One measure of household credit demand is also soft. Recent data from the Reserve Bank of Australia shows accruing credit card balances declined by $667m over October from September to $33.4bn. This is 1.5% below the October 2013 level and their lowest point since December 2009. This is another indicator that consumers are being cautious and reducing debt rather than spending on discretionary items.
Credit rating outlook for Australian corporates
According to Moody’s over 80% of Australian corporate rating outlooks are stable, but the proportion of companies on negative outlook versus those on positive outlook indicates a negative bias. Negative rating actions are likely to continue to dominate in 2015.
Impact on industry
Such conditions are likely to translate to downgrades to or underwhelming corporate earnings in 2015 as businesses are impacted by lower commodity prices and a generally slowing domestic economy. Australia’s share market is heading for its first annual loss in three years as a slowdown in China and an oversupply of commodities weighs on the resources sector and weakening currency reduces demand for high yielding equities like banks. The index is currently down some 3.3% since the start of the calendar year.
So far, very low interest rates have mainly resulted in higher property prices rather than the desired broader improvement in economic activity. However, further monetary stimulus in the form of a lower $A and the likelihood of further RBA interest rate cuts should see improving conditions in sectors like housing construction, consumer spending, tourism, manufacturing and higher education.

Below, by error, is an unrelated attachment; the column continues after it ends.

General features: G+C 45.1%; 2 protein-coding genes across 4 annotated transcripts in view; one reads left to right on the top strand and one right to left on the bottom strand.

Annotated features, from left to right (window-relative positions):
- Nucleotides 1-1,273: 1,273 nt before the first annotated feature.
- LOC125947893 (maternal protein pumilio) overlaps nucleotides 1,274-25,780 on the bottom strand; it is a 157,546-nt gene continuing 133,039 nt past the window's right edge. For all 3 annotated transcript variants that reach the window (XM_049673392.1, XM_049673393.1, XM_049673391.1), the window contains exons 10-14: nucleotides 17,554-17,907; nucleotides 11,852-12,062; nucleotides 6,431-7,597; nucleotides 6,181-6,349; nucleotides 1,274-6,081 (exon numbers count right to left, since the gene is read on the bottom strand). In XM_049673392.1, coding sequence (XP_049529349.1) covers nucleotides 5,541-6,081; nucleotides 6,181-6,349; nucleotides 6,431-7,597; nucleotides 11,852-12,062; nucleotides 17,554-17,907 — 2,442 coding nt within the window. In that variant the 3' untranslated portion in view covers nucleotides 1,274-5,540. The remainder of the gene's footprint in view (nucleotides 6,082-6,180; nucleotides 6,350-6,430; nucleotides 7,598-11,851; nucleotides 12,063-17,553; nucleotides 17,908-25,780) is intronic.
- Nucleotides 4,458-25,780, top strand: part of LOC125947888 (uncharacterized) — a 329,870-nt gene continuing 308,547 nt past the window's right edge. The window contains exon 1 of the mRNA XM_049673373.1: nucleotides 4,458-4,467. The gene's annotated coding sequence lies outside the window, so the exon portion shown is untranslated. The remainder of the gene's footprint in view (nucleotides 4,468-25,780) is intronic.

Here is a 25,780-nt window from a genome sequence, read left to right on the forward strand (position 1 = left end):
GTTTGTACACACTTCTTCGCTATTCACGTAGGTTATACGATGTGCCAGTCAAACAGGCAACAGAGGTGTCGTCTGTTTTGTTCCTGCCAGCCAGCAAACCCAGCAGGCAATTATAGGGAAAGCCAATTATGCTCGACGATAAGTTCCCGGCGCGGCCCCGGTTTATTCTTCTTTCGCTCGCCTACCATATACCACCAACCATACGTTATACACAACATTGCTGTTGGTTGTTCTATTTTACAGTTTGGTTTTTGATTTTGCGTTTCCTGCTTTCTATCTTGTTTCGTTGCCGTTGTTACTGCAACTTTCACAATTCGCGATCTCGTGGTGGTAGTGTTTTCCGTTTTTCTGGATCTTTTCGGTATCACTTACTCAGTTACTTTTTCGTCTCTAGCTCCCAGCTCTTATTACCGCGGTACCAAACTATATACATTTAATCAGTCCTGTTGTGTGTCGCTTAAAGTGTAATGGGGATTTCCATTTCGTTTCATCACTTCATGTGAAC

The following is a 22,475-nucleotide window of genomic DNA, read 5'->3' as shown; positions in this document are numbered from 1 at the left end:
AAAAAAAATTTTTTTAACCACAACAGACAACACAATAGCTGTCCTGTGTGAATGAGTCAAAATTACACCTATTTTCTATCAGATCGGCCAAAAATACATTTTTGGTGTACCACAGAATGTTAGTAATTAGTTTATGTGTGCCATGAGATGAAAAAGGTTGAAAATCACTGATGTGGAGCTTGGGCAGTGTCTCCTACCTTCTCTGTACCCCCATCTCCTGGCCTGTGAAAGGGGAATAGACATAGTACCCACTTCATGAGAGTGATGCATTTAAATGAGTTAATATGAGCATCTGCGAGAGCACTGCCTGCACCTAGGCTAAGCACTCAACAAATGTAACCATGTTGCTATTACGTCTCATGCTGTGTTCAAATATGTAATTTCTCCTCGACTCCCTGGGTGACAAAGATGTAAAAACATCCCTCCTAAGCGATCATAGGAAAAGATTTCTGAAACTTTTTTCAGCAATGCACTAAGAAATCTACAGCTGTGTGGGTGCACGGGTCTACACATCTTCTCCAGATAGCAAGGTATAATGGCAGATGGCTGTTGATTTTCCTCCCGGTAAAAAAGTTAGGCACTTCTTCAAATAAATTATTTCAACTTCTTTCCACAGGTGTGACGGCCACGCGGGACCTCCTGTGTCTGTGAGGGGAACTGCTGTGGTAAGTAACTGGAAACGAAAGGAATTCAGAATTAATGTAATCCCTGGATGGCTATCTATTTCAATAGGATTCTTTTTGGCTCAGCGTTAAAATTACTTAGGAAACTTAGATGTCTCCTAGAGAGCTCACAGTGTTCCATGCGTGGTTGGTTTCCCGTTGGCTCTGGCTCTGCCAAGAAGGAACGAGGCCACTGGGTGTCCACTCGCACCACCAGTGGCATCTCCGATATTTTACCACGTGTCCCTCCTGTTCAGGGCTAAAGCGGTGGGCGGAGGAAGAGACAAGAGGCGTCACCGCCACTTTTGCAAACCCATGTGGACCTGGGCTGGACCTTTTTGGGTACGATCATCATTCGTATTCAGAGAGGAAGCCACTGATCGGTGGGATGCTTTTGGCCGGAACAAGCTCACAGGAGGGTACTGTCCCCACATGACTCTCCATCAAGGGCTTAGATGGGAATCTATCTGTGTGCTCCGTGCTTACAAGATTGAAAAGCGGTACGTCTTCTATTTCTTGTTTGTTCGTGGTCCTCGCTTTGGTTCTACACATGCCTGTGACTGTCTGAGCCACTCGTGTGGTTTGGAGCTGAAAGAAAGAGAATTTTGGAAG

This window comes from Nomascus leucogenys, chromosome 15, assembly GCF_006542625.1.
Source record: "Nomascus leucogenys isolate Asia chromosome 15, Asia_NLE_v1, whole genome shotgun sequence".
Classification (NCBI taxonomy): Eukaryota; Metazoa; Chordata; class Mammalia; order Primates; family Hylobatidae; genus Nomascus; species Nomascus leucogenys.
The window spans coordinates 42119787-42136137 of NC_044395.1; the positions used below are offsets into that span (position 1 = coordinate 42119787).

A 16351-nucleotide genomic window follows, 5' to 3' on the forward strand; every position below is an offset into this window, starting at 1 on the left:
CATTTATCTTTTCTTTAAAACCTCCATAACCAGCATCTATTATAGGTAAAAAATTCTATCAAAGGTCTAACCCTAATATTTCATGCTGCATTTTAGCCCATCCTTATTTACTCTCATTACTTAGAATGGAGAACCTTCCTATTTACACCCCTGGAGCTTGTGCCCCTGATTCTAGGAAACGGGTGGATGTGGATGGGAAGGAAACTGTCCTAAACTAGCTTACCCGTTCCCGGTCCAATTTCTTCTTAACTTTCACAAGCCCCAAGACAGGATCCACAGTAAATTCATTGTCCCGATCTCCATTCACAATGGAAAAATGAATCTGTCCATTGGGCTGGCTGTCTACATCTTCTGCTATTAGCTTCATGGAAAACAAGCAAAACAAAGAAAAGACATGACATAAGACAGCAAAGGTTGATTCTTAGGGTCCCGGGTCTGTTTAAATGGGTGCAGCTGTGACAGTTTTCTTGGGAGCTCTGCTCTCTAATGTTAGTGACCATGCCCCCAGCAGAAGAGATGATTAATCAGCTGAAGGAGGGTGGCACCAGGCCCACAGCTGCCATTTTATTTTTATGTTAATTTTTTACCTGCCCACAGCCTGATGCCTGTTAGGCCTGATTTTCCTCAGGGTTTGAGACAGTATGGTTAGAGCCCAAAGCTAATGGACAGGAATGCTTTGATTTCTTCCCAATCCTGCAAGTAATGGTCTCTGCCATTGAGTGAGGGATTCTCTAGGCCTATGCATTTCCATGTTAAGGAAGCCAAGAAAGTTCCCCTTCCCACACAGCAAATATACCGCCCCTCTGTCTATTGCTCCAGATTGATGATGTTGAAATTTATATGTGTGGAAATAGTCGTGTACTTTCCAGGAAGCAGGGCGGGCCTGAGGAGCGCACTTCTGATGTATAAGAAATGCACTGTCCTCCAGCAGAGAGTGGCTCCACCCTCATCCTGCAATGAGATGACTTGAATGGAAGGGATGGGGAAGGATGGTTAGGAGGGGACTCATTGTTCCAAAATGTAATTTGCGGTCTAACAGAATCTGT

High yield bond market
It is also worth noting that the Australian high yield bond market has remained buoyant in the face of growing volatility. Typically, higher yield investments exhibit higher volatility at time of market uncertainty/negativity. It therefore may be time to consider taking profits from higher risk or more exposed businesses if you consider the outlook to be negative and de-risking into a more defensive position. As always, diversification is key. Investors can endeavour to manage risks by diversifying their holdings across issuers, industries and regions and by monitoring each issuer’s financial health. Further to this, high yield bonds typically have a lower correlation to investment grade fixed income sectors, such as Treasuries and highly rated corporate debt, which means that adding high yield securities to a broad fixed income portfolio may enhance portfolio diversification. Diversification does not insure against loss, but it can help decrease overall portfolio risk and improve the consistency of returns.
While G8 Education is a solid credit, and generally relies on non-discretionary incomes, significant expansion intentions and the potential to continue to pay higher multiples on acquisitions may have a detrimental effect on its credit profile and therefore it looks fully priced. Coffey has a weak outlook and exposure to volatile Geoservices and therefore also looks fully priced.
Adani Abbot Point and Praeco are investment grade and are offering good value, while PMP has solid management executing a strong turnaround strategy and offers an attractive short term investment to first call in November 2015. Similarly, Mackay Sugar is relatively short dated and benefits from significant asset backing supporting its low risk credit profile. Cash converters has a positive outlook and is broadly countercyclical, typically growing its loan book driven by stressed financial positions.
If you want to take a more defensive position by investing in investment grade credits which offer attractive returns, Sydney Airport, Envestra, NAB Capital Instruments, Swiss Re, Civic Nexus and JEM (Southbank) are worth considering.